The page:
Quick, name the best German-style brewery in Portland.

Whatever you said, you're wrong—there isn't one.

In honor of Oktoberfest, we assembled a team of six tasters, including 10 Barrel's Whitney Burnside, Saraveza's Sarah Pederson, and New School Beer's Ezra Johnson-Greenough. We tasted every German-style beer from Portland's dedicated Deutschland breweries: Rosenstadt, Occidental and Zoiglhaus, plus the three German-style beers from Widmer.

Beer was poured, data was collected, and we even created a name for the award we'd give the winner: the Kaiser's Cup!

Then we crunched the numbers.

Out of a possible score of 100, the three breweries (and Widmer) averaged between 61 and 69 points.

Depending on what you're ordering, you can get a terrific beer—or a decidedly mediocre one—from each of our city's German-style locales. As far as we are concerned, this race is too close to call right now. Things might change in time for the second annual Kaiser's Cup thanks to the impending arrival of Wayfinder, which will specialize in lagers and has a veteran of Washington's famed Chuckanut manning the kettles.

Here are the top beers we tasted in each style category, as rated by our blind tasters on a 100-point scale.

(Caitlin Degnon)
(Caitlin Degnon)

Weissbier: Rosenstadt Weissbier, 87 points

Rosenstadt knocked it out of the park with its take on the Southern German wheat beer, offering our panel a cloudy ale with notes of banana, clove and just a hint of sulfur leaping out of the glass. The tasters' highest-rated beer, it's as good as any real German wheat beer we've come across.

Tasting notes: "Fuck. Yeah." "Something nostalgic about it." "I want to commit to a full pint of this." "Smells like an orange fruit gummy." "Cream dream!"

Kölsch: Occidental Kölsch, 86

A fresh and crystal-clear batch of German ale that came in as the second-highest-rated beer in our tasting, Occidental's Cologne-inspired brew was grainy, clean and quaffable, just like the genuine article.

Tasting notes: "Brings a certain Aaron Carter song to mind." "Mineral-y and delicious." "Lemon curd and fresh scone." "Day-drinkable."

Helles Lager: Zoiglhaus Lents Lager, 86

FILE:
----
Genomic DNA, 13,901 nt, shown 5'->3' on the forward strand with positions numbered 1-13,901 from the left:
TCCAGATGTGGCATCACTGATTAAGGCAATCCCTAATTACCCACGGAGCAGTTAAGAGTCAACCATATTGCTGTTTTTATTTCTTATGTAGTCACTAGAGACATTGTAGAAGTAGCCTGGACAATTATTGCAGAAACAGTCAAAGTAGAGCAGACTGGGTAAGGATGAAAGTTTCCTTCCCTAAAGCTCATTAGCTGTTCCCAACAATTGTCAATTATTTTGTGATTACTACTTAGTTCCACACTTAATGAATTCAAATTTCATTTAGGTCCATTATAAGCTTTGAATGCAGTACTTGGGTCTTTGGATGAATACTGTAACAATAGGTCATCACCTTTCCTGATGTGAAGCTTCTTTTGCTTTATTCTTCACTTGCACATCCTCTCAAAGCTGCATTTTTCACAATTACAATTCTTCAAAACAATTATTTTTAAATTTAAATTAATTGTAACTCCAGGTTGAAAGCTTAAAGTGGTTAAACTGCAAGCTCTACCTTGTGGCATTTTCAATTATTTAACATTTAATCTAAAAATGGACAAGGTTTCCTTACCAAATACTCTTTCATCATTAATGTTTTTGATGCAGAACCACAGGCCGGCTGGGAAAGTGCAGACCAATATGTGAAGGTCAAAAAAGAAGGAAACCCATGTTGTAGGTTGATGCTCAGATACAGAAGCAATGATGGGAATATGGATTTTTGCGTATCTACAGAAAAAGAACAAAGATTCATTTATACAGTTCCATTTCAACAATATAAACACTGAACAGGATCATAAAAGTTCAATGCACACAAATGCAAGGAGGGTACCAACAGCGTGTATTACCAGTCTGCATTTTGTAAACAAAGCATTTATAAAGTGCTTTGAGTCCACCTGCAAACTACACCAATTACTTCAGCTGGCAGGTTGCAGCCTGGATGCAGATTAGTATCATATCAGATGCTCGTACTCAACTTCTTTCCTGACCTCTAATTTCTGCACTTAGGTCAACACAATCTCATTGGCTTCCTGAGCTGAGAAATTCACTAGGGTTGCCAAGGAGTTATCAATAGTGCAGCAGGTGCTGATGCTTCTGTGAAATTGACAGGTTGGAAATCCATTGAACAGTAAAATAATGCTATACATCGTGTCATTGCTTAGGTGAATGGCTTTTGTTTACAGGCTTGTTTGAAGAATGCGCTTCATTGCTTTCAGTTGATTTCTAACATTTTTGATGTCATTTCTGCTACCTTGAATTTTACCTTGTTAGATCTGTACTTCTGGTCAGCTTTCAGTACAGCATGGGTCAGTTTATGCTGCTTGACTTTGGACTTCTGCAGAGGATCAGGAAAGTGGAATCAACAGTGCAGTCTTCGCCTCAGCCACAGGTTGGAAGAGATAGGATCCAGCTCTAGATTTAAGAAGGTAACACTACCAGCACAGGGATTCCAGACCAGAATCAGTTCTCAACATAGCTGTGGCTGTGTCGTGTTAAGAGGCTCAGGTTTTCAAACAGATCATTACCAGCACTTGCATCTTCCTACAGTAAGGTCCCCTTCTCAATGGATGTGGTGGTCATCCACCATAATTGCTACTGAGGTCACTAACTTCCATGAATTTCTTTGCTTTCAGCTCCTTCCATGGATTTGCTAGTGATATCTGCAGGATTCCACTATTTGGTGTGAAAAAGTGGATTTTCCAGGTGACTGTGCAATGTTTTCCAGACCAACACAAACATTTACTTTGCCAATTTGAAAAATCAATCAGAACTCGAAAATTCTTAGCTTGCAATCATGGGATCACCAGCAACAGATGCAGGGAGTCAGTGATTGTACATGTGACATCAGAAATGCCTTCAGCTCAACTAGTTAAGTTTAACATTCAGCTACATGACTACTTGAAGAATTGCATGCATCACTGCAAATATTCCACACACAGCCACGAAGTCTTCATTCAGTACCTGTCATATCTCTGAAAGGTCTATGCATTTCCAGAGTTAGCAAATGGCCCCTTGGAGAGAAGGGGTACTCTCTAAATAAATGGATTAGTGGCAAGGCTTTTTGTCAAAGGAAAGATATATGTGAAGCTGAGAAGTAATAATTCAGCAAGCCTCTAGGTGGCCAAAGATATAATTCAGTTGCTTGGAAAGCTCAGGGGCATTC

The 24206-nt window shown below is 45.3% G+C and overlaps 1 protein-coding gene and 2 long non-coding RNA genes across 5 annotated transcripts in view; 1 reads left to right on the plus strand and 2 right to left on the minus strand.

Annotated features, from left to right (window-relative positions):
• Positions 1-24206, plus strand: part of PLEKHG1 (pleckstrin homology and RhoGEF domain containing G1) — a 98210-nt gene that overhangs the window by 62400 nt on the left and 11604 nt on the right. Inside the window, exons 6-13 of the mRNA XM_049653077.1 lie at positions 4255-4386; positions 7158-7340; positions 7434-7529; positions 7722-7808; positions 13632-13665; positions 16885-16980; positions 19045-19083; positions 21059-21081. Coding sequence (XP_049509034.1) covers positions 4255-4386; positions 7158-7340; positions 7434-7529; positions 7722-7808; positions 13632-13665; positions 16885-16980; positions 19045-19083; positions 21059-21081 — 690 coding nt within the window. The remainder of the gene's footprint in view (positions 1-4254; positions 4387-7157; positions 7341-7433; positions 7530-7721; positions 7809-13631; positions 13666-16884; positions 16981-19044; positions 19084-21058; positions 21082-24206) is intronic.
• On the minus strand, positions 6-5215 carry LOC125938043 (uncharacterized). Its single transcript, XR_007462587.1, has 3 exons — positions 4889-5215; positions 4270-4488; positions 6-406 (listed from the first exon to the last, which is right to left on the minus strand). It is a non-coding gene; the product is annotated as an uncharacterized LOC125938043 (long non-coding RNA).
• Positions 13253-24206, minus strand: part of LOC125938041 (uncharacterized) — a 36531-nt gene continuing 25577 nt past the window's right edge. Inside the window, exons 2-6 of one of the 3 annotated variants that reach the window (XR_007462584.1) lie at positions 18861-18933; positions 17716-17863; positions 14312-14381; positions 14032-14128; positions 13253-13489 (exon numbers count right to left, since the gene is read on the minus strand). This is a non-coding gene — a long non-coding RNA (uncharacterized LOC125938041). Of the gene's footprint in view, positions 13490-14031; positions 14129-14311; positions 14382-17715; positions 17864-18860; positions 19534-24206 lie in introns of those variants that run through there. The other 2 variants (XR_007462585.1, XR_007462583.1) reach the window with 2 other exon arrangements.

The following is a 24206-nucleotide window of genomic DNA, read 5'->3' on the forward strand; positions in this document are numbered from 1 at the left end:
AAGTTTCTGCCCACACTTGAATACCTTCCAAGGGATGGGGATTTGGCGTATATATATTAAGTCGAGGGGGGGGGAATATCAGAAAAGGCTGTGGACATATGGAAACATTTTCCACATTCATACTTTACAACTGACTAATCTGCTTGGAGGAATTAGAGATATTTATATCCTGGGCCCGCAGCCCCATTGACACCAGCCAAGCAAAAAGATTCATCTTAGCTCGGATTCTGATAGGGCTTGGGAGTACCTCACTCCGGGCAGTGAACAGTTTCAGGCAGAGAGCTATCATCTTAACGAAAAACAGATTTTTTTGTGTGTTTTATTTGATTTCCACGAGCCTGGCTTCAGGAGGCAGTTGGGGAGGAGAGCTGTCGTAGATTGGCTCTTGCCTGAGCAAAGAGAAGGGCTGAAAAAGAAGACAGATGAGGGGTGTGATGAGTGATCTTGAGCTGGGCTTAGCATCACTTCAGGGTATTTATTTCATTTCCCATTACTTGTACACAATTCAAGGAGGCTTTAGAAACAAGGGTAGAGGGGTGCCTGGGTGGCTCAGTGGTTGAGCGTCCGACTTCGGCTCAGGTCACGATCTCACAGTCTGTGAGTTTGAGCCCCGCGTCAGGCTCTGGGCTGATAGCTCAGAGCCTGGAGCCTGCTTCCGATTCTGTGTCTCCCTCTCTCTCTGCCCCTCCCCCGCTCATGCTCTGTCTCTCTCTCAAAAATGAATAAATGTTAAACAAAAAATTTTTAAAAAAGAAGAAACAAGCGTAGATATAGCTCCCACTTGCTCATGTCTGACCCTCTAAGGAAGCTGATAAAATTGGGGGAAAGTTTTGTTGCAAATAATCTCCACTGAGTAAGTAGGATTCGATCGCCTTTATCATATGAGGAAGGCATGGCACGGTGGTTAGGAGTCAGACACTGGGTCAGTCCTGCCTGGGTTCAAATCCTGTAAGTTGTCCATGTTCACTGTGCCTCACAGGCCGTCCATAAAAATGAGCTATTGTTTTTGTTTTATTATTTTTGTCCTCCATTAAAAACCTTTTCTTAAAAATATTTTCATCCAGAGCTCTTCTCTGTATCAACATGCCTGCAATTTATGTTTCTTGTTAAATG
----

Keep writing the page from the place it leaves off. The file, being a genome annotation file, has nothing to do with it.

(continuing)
The most universally appreciated beer in the tasting, Zoiglhaus' take on Munich's malty all-Pilsner lager is about as authentic as they come. A crystal-clear brew with a perfectly frothy head, this beer was squeaky-clean with a slight bready afternote, a delicious version our tasters seemed sure could hang with its actual German counterparts.

Tasting notes: "Hello, Munich!" "Nicely done—gimme another!" "So snappy."

Altbier: Occidental Altbier, 77

As a stylistic average, the two hoppy copper ales submitted by Widmer and Occidental both did very well, earning solid B-plus scores in our tasting. That said, it was the creaminess of Occidental's beer that gave it an edge over the Widmer bros' original recipe.

Tasting notes: "Beautiful copper color, crisp." "Nice, malty chewy, creamy body."

Pilsner: Widmer PDX Pils, 71

The winner of this year's Oregon Beer Awards was once again the top Pils on the table, earning itself a solid B rating from judges. If anything, this lager dropped a letter grade from perfect due to what some tasters perceived as an almost overly drinkable quality.

Tasting notes: "Crispy gold grain juice. Yum." "Satisfyingly light." "Very tasty."

Oktoberfest (Märzen): Occidental Oktoberfest, 65

Neither of the amber lagers tasters sampled truly captured their hearts, with Occidental's dark and malty take on the amber lager barely beating out Zoiglhaus' paler submission. Both beers exhibited elements that tasters didn't love, but it turns out they were a bit more patient with a beer they thought was too heavy than one they thought was too hoppy.

Tasting notes: "Thick. Like a bitter chocolate that my grandpa gave me out of his pocket." "Too astringent for my Oktoberfest party." "Too much crystal malt."

Berliner Weisse: Zoiglhaus Amerikaner in Berliner Weisse, 45

The most divisive beer of the tasting was the lone Berliner, a sharply acidic ale in which Zoiglhaus head brewer Alan Taylor uses three strains of yeast he saved from a beloved, now extinct German beer brand. We've loved the beer in the past, but our tasting panel was harshly divided whether they enjoyed the acidic bite of the beer, with a down-the-middle split that hurt its average overall. The highest rating it received was a 96, and the lowest a 0, though we suspect some palate fatigue may have played a role in the harsher judgments of the beer.

Tasting notes: "Bill Nye gone brewer." "Sharp apricot with nice flavor and complexities." "Smells and tastes like a pickle."

Also tasted: Widmer Altbier, Zoiglhaus Schwarzbier, Occidental Pilsner, Zoiglhaus Weissbier, Rosenstadt Helles, Zoiglhaus OktoberFresh, Widmer No Lederhosen Kölsch, Rosenstadt German Pale, Occidental Hefeweizen and Rosenstadt Kölsch.